COLUMBUS — As Ohio’s latest report card scores yet again show a strong correlation between poverty and low achievement, state lawmakers are preparing another revamp of Ohio’s school funding formula.
Some experts say addressing the nagging income achievement gap requires fixing the funding.
“We have a significant and persistent achievement gap,” said Howard Fleeter, lead analyst for the Ohio Education Policy Institute, which is backed by associations representing school boards, superintendents and treasurers.
“To me, this is the most significant societal problem we are facing right now. Education is opportunity for kids, and we have systematically, over time, groups of kids who aren’t learning at the same rate that they ought to be.”
On the latest state report cards, 145 Ohio school districts scored an A or B for performance index, which measures test scores. Only four of those 145 had a population of low-income students higher than the state average.
Ohio’s lowest-performing districts, with a performance index score under 70, had eight times as many low-income students on average as districts with scores over 100. Low income is defined as “economically disadvantaged” students with family income below 185 percent of the federal poverty level — $38,443 for a family of three.
“There is stuff we know to do, and it takes money,” Fleeter said, pointing to universal preschool, summer programs and extended school days. “We need to get outside the box that school is six hours a day for 180 days of the year and it starts when you turn 5. If we keep trying that, we should not be surprised when, year after year, we find this (achievement gap).”
But undertaking such a substantive revamp in most districts likely means a change in the way Ohio funds schools. An informal workgroup of school superintendents and treasurers, led by Reps. Bob Cupp, R-Lima, and John Patterson, D-Jefferson, has been meeting for nearly a year trying to craft changes to the state funding formula.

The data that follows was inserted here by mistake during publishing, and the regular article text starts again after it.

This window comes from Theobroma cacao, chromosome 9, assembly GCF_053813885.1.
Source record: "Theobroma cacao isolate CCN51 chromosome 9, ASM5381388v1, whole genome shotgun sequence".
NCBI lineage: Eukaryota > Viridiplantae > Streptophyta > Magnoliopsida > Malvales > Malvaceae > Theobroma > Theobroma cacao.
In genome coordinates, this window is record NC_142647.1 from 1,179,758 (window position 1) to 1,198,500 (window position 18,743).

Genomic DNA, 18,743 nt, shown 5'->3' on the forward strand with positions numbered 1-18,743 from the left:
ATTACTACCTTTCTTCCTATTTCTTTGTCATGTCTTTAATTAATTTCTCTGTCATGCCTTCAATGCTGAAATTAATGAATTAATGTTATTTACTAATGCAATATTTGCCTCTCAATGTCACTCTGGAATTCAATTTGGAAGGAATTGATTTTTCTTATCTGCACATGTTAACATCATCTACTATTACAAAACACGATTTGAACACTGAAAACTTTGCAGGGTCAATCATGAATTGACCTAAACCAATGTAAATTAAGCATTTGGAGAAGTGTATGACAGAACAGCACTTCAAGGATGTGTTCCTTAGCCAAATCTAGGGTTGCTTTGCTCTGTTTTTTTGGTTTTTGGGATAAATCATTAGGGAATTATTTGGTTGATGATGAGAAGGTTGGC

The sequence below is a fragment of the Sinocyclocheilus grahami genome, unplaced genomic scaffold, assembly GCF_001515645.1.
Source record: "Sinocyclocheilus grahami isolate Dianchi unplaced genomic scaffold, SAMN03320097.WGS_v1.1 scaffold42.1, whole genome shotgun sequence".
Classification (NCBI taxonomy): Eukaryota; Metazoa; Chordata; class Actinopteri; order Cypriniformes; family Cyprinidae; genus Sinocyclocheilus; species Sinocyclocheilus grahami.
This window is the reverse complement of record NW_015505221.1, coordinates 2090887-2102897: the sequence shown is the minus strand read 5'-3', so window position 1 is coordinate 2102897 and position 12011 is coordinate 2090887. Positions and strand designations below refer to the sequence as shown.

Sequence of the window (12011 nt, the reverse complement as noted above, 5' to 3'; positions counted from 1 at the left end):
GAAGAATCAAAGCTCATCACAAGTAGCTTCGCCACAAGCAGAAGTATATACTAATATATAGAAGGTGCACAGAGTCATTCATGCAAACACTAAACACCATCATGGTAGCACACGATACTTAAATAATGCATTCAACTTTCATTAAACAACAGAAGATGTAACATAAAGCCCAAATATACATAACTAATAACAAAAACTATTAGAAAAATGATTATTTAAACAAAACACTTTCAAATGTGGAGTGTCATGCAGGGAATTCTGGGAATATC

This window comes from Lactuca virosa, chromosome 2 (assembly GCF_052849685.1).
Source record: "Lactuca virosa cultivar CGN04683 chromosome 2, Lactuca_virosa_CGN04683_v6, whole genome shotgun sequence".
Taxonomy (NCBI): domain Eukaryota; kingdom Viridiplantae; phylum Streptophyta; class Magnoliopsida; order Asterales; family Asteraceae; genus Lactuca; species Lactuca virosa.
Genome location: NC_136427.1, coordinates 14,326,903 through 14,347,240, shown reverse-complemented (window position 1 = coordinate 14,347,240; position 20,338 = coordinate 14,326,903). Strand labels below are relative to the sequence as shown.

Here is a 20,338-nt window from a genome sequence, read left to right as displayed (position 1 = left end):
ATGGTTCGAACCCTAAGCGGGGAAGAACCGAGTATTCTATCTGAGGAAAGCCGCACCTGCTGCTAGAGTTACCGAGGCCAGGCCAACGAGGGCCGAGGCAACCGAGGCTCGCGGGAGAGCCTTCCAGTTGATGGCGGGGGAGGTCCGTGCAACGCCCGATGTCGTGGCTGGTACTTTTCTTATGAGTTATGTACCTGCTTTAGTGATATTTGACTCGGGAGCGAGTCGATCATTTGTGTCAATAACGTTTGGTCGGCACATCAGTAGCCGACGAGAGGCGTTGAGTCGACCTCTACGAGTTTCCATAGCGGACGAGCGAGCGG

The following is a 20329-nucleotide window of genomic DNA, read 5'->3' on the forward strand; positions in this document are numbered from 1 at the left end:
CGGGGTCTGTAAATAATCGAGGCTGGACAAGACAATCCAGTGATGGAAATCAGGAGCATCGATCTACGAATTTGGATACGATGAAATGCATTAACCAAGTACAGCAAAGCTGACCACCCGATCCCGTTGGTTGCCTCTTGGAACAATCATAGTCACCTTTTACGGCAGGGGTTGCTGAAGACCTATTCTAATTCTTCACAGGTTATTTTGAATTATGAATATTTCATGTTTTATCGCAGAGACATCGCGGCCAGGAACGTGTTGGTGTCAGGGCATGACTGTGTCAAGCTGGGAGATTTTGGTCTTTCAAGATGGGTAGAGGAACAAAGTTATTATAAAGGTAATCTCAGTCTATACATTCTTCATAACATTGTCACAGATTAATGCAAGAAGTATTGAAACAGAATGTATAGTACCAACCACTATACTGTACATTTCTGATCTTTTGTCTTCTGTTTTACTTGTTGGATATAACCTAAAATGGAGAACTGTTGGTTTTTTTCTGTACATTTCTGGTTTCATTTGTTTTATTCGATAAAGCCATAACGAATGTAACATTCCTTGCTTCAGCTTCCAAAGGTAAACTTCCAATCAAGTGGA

Figuring the cost
The group plans to roll out recommendations in late November, in time for consideration in the next two-year budget.
Asked what the major problem is with the current formula, developed by Gov. John Kasich and modified by lawmakers over six years, Cupp said, “What isn’t the problem with it?”
“This is a recession-era formula when the legislature was struggling to figure out how to keep things going with a lot less money,” Cupp said. “It’s sort of been patched ever since. It’s almost more patch than formula.”
Cupp and Patterson agree that a main flaw is base funding that isn’t tied to anything. Kasich never tried to determine the cost of an education, arguing that there was no magic number.
“The idea is to arrive at the actual cost of educating the typical student in a typical town,” Patterson said. “If you’re going to fund something, you should know how much it costs.”
No one has seriously attempted to calculate that number since Gov. Ted Strickland in 2009. Deciding what education costs, and what elements should be included in that total, is complicated.
Mike Sobul called it “huge” that Cupp and Patterson have brought in 16 superintendents and treasurers from across the state to help work out the formula, instead of trying to fix it from Capitol Square. As a long-time research director with the Ohio Department of Taxation and current treasurer of Granville Schools, Sobul is helping the committee on multiple topics.
Assumptions made while he was in the taxation department don’t look so good now that he’s inside a school district, he said. “What seems like small numbers on the state side when you get into individual districts don’t look so small.
“What students need to be successful is not what they needed 25 years ago. So much of the formula is really based on 25 years ago, an education system that is in the past.”
Both Cupp and Patterson said discussions have involved paying for things aimed at reducing the income-achievement gap. Cupp also has headed a separate group examining poverty in education.